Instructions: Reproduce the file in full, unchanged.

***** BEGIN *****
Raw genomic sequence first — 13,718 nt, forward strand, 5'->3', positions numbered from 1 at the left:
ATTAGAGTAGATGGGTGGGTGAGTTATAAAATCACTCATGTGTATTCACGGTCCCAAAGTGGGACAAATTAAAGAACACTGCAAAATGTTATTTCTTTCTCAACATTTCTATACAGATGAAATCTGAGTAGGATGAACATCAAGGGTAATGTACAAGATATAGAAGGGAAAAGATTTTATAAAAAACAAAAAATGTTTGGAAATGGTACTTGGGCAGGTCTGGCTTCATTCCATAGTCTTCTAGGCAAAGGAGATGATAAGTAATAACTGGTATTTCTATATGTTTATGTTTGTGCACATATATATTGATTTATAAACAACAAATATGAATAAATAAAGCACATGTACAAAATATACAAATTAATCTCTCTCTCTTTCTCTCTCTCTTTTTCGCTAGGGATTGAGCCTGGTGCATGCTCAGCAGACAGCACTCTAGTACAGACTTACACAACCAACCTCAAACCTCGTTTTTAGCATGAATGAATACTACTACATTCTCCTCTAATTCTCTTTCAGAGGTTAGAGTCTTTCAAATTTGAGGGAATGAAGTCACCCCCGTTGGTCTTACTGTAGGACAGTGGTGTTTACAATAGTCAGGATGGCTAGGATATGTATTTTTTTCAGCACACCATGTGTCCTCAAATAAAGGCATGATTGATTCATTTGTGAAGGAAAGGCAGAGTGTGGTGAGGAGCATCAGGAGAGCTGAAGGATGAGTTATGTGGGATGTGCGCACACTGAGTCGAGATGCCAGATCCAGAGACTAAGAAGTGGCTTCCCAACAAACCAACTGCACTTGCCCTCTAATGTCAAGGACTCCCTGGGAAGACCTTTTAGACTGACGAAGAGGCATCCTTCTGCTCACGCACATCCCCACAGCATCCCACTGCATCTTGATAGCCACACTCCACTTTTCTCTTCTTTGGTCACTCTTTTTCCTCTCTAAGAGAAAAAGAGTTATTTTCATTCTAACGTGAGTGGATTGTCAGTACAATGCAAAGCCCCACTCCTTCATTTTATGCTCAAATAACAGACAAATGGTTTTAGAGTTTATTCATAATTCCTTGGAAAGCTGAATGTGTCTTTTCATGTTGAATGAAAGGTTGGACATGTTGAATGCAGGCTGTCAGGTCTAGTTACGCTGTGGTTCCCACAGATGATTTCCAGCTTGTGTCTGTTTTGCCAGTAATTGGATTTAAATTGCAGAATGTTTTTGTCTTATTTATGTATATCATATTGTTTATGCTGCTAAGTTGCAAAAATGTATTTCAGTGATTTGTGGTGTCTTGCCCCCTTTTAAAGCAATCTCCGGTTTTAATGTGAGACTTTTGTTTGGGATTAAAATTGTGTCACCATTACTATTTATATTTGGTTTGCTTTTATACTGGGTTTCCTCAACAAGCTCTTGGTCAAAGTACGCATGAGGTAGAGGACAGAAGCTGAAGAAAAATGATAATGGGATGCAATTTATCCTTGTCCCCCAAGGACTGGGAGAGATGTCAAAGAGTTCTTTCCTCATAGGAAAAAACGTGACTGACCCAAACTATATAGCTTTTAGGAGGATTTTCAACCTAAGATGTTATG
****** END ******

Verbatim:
Raw genomic sequence first — 13,718 nt, forward strand, 5'->3', positions numbered from 1 at the left:
ATTAGAGTAGATGGGTGGGTGAGTTATAAAATCACTCATGTGTATTCACGGTCCCAAAGTGGGACAAATTAAAGAACACTGCAAAATGTTATTTCTTTCTCAACATTTCTATACAGATGAAATCTGAGTAGGATGAACATCAAGGGTAATGTACAAGATATAGAAGGGAAAAGATTTTATAAAAAACAAAAAATGTTTGGAAATGGTACTTGGGCAGGTCTGGCTTCATTCCATAGTCTTCTAGGCAAAGGAGATGATAAGTAATAACTGGTATTTCTATATGTTTATGTTTGTGCACATATATATTGATTTATAAACAACAAATATGAATAAATAAAGCACATGTACAAAATATACAAATTAATCTCTCTCTCTTTCTCTCTCTCTTTTTCGCTAGGGATTGAGCCTGGTGCATGCTCAGCAGACAGCACTCTAGTACAGACTTACACAACCAACCTCAAACCTCGTTTTTAGCATGAATGAATACTACTACATTCTCCTCTAATTCTCTTTCAGAGGTTAGAGTCTTTCAAATTTGAGGGAATGAAGTCACCCCCGTTGGTCTTACTGTAGGACAGTGGTGTTTACAATAGTCAGGATGGCTAGGATATGTATTTTTTTCAGCACACCATGTGTCCTCAAATAAAGGCATGATTGATTCATTTGTGAAGGAAAGGCAGAGTGTGGTGAGGAGCATCAGGAGAGCTGAAGGATGAGTTATGTGGGATGTGCGCACACTGAGTCGAGATGCCAGATCCAGAGACTAAGAAGTGGCTTCCCAACAAACCAACTGCACTTGCCCTCTAATGTCAAGGACTCCCTGGGAAGACCTTTTAGACTGACGAAGAGGCATCCTTCTGCTCACGCACATCCCCACAGCATCCCACTGCATCTTGATAGCCACACTCCACTTTTCTCTTCTTTGGTCACTCTTTTTCCTCTCTAAGAGAAAAAGAGTTATTTTCATTCTAACGTGAGTGGATTGTCAGTACAATGCAAAGCCCCACTCCTTCATTTTATGCTCAAATAACAGACAAATGGTTTTAGAGTTTATTCATAATTCCTTGGAAAGCTGAATGTGTCTTTTCATGTTGAATGAAAGGTTGGACATGTTGAATGCAGGCTGTCAGGTCTAGTTACGCTGTGGTTCCCACAGATGATTTCCAGCTTGTGTCTGTTTTGCCAGTAATTGGATTTAAATTGCAGAATGTTTTTGTCTTATTTATGTATATCATATTGTTTATGCTGCTAAGTTGCAAAAATGTATTTCAGTGATTTGTGGTGTCTTGCCCCCTTTTAAAGCAATCTCCGGTTTTAATGTGAGACTTTTGTTTGGGATTAAAATTGTGTCACCATTACTATTTATATTTGGTTTGCTTTTATACTGGGTTTCCTCAACAAGCTCTTGGTCAAAGTACGCATGAGGTAGAGGACAGAAGCTGAAGAAAAATGATAATGGGATGCAATTTATCCTTGTCCCCCAAGGACTGGGAGAGATGTCAAAGAGTTCTTTCCTCATAGGAAAAAACGTGACTGACCCAAACTATATAGCTTTTAGGAGGATTTTCAACCTAAGATGTTATG